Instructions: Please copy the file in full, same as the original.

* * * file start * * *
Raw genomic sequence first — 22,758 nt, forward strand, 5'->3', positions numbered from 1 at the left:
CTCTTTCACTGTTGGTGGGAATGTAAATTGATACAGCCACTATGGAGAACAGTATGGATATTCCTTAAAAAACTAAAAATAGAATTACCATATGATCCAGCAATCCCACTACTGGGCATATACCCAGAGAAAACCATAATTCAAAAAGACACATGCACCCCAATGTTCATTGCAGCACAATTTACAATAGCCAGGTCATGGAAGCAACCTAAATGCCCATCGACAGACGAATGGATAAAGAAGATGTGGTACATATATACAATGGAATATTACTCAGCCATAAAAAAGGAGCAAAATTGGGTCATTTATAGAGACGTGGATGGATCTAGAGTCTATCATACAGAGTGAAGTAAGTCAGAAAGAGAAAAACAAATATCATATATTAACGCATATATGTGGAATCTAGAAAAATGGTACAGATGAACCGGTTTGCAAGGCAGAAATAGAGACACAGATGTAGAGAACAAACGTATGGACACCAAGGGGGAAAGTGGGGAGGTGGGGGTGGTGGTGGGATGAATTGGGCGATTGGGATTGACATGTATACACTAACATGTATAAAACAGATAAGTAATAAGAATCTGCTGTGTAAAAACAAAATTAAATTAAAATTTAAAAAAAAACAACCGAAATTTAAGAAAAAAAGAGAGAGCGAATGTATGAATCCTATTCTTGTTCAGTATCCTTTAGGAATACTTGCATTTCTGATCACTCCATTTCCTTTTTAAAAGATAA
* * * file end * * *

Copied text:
Raw genomic sequence first — 22,758 nt, forward strand, 5'->3', positions numbered from 1 at the left:
CTCTTTCACTGTTGGTGGGAATGTAAATTGATACAGCCACTATGGAGAACAGTATGGATATTCCTTAAAAAACTAAAAATAGAATTACCATATGATCCAGCAATCCCACTACTGGGCATATACCCAGAGAAAACCATAATTCAAAAAGACACATGCACCCCAATGTTCATTGCAGCACAATTTACAATAGCCAGGTCATGGAAGCAACCTAAATGCCCATCGACAGACGAATGGATAAAGAAGATGTGGTACATATATACAATGGAATATTACTCAGCCATAAAAAAGGAGCAAAATTGGGTCATTTATAGAGACGTGGATGGATCTAGAGTCTATCATACAGAGTGAAGTAAGTCAGAAAGAGAAAAACAAATATCATATATTAACGCATATATGTGGAATCTAGAAAAATGGTACAGATGAACCGGTTTGCAAGGCAGAAATAGAGACACAGATGTAGAGAACAAACGTATGGACACCAAGGGGGAAAGTGGGGAGGTGGGGGTGGTGGTGGGATGAATTGGGCGATTGGGATTGACATGTATACACTAACATGTATAAAACAGATAAGTAATAAGAATCTGCTGTGTAAAAACAAAATTAAATTAAAATTTAAAAAAAAACAACCGAAATTTAAGAAAAAAAGAGAGAGCGAATGTATGAATCCTATTCTTGTTCAGTATCCTTTAGGAATACTTGCATTTCTGATCACTCCATTTCCTTTTTAAAAGATAA